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Discussion in 'Politics, Religion, Social Issues' started by pseudobrit, Apr 30, 2005.
Ebert's review provides a good synopsis.
Regardless of their ethics and/or morals, the corporation was successful until they got to messing with derivatives. If you recall, it was errors in playing the derivatives market that bankrupted Barclay's Bank. That also would have bankrupted Long Term Capital Management but for the intervention of the US Government and the "jawboning" of forced loans for a bailout.
The deal with derivatives is using a very low margin as leverage in "betting" on the direction of interest movements. From what I read, derivatives exposure on a worldwide basis is somewhere in the tens of trillions of dollars.
But Enron's betting wrong on derivatives is what led to all their bookkeeping irregularities and the lying. Bigwigs trying to save their butts...
roger needs better staff. it's Andersen, not with an 'o'.
It did? As a long time Barclays customer, I'm surprised I didn't notice that...
Disregarding the ethics and morals would be ignoring the whole issue.
skunk, you'd have to Google to find the details, but the Barclay's fiasco was worldwide news for months. Basically, some young-guy VP in their derivatives department bet wrong. Result: Bankruptcy. Now, who bought the assets and took over the bank and bought the name, etc, I dunno.
Enron did the old "buy low, sell high" thing with electricity that thousands of Californians and Floridians are doing with houses. IOW, business as usual. When the Enron bosses got into the derivatives business, they bet wrong. Those responsible for the decision making started playing the proverbial CYA game--which, as we all know, didn't work.
The Enron guys weren't as smart as Soros. I may disagree with his politics, but he's smart enough to manipulate currencies and play in the world of derivatives to wind up with a net of a billion bucks a year. (Okay, okay, so in 2003 he only netted some $900 million...)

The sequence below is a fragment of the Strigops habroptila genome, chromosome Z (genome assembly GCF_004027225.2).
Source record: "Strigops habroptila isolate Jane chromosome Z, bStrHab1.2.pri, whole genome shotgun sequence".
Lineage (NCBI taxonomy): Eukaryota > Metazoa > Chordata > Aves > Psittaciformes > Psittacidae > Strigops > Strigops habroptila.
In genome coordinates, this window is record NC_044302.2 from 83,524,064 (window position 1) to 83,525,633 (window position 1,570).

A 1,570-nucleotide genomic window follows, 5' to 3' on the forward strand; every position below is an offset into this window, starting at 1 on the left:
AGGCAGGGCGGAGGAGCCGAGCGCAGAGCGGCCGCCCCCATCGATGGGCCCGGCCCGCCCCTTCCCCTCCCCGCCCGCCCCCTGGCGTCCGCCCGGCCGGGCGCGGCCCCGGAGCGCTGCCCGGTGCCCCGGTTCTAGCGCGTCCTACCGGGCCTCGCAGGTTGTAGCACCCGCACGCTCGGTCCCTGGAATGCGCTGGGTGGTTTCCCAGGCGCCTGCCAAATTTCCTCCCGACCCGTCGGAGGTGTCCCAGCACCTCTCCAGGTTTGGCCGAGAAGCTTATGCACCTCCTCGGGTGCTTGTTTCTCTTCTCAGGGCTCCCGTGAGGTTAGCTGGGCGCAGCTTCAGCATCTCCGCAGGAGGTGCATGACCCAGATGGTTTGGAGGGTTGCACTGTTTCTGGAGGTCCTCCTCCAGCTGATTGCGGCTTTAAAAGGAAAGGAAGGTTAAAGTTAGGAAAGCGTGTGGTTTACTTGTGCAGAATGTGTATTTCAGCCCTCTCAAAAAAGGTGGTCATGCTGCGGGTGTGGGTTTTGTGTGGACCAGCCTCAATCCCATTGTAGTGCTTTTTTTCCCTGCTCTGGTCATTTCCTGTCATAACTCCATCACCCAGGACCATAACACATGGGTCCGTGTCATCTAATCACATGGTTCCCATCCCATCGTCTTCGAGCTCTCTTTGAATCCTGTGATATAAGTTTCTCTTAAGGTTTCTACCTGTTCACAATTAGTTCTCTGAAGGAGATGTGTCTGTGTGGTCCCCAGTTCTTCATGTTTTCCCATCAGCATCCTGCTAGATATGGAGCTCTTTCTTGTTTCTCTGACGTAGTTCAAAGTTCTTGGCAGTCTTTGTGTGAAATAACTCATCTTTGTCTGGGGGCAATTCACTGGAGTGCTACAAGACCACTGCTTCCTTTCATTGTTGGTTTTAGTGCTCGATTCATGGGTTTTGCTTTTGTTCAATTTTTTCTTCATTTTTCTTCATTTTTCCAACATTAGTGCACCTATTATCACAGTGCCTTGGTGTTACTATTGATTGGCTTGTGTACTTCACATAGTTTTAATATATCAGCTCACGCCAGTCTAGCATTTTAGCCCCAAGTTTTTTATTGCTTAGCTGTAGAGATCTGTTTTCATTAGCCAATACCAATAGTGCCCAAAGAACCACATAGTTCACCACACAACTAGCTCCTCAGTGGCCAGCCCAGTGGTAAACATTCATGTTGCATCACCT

One thing I've noticed through the years is that there are a lot of folks who are completely honest--as long as things are going well and times are good. When something goes wrong in their own little financial world, shame on their creditors or business partners or employees. Or wives and kids, for that matter. (That's why I won't get into a business deal with anybody unless I'm the only one who can sign checks. )
The bottom line is that if you learn of any big corporation that gets into the derivatives game, either sell that stock or maybe--if you've the courage for some risk--short it. Derivatives is indeed a zero-sum game.
No, where Enron bet wrong was in betting that no one would notice that they were rigging the game. If only the Justice Department was as steadfast as MLB has been with Pete Rose...
Enron's ethics are at the heart of the matter. Or would it be fair to say that disregarding Saddam's ethics, he was quite good at managing his country? Would that mean living in Saddam's Iraq was Good Times?
I've Googled it without success. AFAIK, Barclays have never gone bankrupt. They had a rough patch, sure, but not that rough. Gimme a link if you insist...
This is the only thing I could find in a couple minutes of searching.
Fifty million? I'd hardly notice...
Glad I was in error about the full-bore bankruptcy. Barclay's has always been well-known, worldwide--and known as conservative as to policies. Heck, I even cashed a money order in one of their banks in Hong Kong, some 55 years ago. The decor positively reeked of Old Money. Come to think of it, I believe it was a Barclay's branch in the Turks and Caicos where I played courier for some guys setting up an offshore account, back in '87 or so...